I recently ordered various LED home lighting from a UK supplier (theledspecialist.co.uk), and unfortunately one arrived smashed : ( They kindly sent a replacement very quickly, but before I threw out the damaged one, I couldn't resist a teardown : )
|Name||Philips MAS LEDspot CLA D 9.5-75W 830 PAR30S 25D|
It is a 9.5W, 760 lumen LED bulb, warm white, with an Edison E27 fitting. It has a 25,000 hour life (longer than the usual 15,000 hour rating), intended for lobbies, walkways and so on according to the datasheet at the Philips Lighting website. As its name suggests, the beam is fairly tight (about 25 degrees overall). I'm using it in the workshop as some temporary lighting (it replaced a bulb that I needed elsewhere, and I was curious to find out what this new-ish model Philips bulb was like!).
Opening the box, I saw the bulb was smashed : ( Rarely for an LED bulb, it actually has a lot of glass! Definitely not one to drop! Despite all the glass that front lens is plastic, and there are more detailed photos further below.
The glass body is extremely thick (about 4mm). I couldn't understand why there was so much glass used, but I'm wondering if it was needed for producing the inner mirror reflective surface, or for strength. Perhaps the inner surface is intended to reflect out heat as well as lots of light. The inner surface was extremely reflective, just like a first-surface optical mirror, but with the dimple pattern that you can see from the outside in the photo below (and in some of the fragments in photos further below). I get the feeling that the entire enclosure forms a large part of the cost of this lamp!
The front lens was quite interesting. I could not guess what plastic, it could be polycarbonate or something more exotic, since it needs to withstand heat and be highly transparent. But the part was stunning. It is extremely intricate.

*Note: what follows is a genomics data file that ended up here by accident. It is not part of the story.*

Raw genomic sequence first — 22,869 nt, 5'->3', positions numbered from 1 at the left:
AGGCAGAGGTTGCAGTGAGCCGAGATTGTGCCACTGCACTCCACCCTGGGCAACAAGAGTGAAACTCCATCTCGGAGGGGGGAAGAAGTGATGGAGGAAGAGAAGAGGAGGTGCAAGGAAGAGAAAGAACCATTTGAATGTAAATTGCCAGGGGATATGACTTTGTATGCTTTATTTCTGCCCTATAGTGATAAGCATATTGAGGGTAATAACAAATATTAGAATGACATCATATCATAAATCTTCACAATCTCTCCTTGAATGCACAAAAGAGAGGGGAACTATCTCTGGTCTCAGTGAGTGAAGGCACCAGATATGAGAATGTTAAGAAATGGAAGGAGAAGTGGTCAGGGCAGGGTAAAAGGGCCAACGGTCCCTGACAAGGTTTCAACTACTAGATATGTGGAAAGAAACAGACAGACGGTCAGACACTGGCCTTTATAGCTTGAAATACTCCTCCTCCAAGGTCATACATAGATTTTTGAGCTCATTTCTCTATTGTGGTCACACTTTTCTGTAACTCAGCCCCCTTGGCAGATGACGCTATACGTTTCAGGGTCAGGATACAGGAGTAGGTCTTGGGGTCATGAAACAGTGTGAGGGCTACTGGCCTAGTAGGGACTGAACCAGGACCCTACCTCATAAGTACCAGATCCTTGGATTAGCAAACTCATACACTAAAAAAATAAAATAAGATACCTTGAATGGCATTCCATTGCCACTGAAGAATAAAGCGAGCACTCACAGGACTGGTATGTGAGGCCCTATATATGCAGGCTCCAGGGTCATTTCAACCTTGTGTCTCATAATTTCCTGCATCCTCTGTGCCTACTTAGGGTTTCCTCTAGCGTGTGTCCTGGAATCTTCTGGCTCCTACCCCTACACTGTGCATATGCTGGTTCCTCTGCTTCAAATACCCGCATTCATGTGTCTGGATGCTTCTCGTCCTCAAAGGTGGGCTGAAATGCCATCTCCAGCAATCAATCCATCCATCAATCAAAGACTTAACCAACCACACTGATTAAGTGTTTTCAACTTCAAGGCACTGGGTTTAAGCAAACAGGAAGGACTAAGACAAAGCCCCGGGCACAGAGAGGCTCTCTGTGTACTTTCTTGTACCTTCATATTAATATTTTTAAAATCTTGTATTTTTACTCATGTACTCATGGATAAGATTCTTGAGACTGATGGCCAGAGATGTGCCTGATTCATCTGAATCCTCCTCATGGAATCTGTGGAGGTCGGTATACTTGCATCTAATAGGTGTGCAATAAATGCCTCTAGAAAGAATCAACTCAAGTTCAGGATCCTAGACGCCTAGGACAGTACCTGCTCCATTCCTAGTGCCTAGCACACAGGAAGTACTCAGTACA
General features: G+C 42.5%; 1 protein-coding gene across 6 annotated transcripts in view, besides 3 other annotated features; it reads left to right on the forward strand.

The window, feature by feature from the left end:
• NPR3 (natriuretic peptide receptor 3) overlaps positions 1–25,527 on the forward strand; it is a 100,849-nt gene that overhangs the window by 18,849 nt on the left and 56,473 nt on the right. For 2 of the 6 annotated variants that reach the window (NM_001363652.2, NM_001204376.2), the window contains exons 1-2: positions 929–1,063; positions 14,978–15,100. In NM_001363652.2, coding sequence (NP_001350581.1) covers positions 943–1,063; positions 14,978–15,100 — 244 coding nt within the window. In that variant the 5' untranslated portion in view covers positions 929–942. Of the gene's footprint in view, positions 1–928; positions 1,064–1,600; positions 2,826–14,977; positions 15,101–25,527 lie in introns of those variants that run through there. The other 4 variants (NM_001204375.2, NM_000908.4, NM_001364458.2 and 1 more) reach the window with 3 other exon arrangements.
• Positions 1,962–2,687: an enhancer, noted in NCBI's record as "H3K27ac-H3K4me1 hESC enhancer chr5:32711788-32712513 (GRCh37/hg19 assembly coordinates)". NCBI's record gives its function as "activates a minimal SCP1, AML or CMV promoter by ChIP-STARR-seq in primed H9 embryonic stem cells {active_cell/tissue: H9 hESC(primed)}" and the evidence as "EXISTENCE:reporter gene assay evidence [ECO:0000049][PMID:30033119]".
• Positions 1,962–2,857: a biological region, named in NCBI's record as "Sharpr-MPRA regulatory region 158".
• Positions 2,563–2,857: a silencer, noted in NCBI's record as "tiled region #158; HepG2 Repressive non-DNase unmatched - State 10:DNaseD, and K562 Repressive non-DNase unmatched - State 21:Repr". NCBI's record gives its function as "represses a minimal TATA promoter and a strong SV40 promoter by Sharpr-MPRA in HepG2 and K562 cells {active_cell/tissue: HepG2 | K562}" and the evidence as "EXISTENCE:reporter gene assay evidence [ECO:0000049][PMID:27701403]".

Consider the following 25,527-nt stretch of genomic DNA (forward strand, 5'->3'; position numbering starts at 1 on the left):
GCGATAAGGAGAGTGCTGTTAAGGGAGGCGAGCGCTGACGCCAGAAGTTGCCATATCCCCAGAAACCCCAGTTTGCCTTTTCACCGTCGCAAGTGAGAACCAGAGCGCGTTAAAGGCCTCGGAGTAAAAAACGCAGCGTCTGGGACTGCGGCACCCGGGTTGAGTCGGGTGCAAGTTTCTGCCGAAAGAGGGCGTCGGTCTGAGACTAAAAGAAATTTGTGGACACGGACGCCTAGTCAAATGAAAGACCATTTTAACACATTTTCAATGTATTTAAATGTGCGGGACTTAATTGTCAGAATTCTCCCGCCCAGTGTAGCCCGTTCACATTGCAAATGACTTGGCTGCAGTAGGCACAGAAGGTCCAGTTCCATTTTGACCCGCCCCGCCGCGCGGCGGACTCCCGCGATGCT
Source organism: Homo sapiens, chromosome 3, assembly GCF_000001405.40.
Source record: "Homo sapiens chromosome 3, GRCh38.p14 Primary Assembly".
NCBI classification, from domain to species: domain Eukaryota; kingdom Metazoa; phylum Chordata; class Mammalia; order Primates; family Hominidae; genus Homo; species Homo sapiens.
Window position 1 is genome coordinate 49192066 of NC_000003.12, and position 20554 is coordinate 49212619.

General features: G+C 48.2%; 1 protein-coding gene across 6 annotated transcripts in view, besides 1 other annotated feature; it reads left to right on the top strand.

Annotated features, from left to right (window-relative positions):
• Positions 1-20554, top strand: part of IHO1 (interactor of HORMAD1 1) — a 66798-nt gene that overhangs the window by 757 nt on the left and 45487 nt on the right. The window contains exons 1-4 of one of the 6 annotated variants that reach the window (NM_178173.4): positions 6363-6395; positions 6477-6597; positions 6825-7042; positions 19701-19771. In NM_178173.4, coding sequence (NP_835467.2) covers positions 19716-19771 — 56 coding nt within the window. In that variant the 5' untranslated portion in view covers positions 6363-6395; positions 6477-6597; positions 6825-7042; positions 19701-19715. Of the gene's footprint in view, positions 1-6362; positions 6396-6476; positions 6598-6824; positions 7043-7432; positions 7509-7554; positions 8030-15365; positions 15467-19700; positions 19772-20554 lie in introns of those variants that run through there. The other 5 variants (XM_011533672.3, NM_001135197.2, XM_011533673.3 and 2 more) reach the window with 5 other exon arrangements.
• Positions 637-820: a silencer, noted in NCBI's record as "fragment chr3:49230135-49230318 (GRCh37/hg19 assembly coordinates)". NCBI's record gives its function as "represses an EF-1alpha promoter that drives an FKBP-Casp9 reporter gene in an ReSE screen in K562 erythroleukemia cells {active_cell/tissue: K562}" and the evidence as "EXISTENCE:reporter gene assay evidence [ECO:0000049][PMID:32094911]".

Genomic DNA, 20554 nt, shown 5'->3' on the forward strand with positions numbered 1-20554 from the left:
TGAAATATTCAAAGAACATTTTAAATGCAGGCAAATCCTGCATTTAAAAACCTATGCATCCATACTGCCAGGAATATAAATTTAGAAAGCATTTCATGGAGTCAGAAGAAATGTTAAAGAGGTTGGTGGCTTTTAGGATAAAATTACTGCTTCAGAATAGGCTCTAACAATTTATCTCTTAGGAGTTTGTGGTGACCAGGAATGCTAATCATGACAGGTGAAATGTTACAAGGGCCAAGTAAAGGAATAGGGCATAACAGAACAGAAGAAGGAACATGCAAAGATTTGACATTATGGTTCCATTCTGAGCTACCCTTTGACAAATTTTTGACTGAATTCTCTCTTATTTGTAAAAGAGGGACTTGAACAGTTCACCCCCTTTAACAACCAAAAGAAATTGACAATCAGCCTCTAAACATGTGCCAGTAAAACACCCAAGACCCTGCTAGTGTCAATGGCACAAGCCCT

Here's a side view. It looks like a fairly complex shape!
Inside the bulb, the LED was mounted on an metal-core PCB (MCPCB), held in place by a clip (removed for the photo below). The connecting wires appear to have a silicone-like insulation, and there is heat-proof sheathing around that too, where the cable passes through to the other side of the aluminium heatsink.
I could not identify the LED manufacturer, I'd initially assumed it was a Lumileds part, but it is not a shape that I could see in their online catalog. The heatsink is actually not that thick! Given the shape of it, and how it is attached at its sides to the glass, I'm wondering if the glass plays a role in the heat sinking too. The LED is clearly very efficient though, just from the sums - the bulb offers 760 lumens at 9.5W, so even at 85% efficiency from the driver, that's close to 95 lumens per watt, and it could be higher still. I'm tempted to do further measurements : ) but there are plenty other projects to do too
The circuitry was potted, but it didn't look overly crushed together; the E27 fitting shape has more than enough room for this circuit. It looks about the level of quality to be expected I think, not bad at all. There are a few inductors, and a MOSFET in an unusual package (i.e. small!) next to the yellow square inductor.
The underside contained more semiconductors. The main IC is iW3689 from Dialog Semiconductor (PDF brief datasheet).
The brief datasheet circuit looks similar to the implementation on the circuit board, although I didn't inspect closely.
I was quite impressed at the design of this LED bulb. It's definitely a more involved design than I would have expected! By the way its un-smashed sibling has a nice warm-white and powerful light output too, as expected.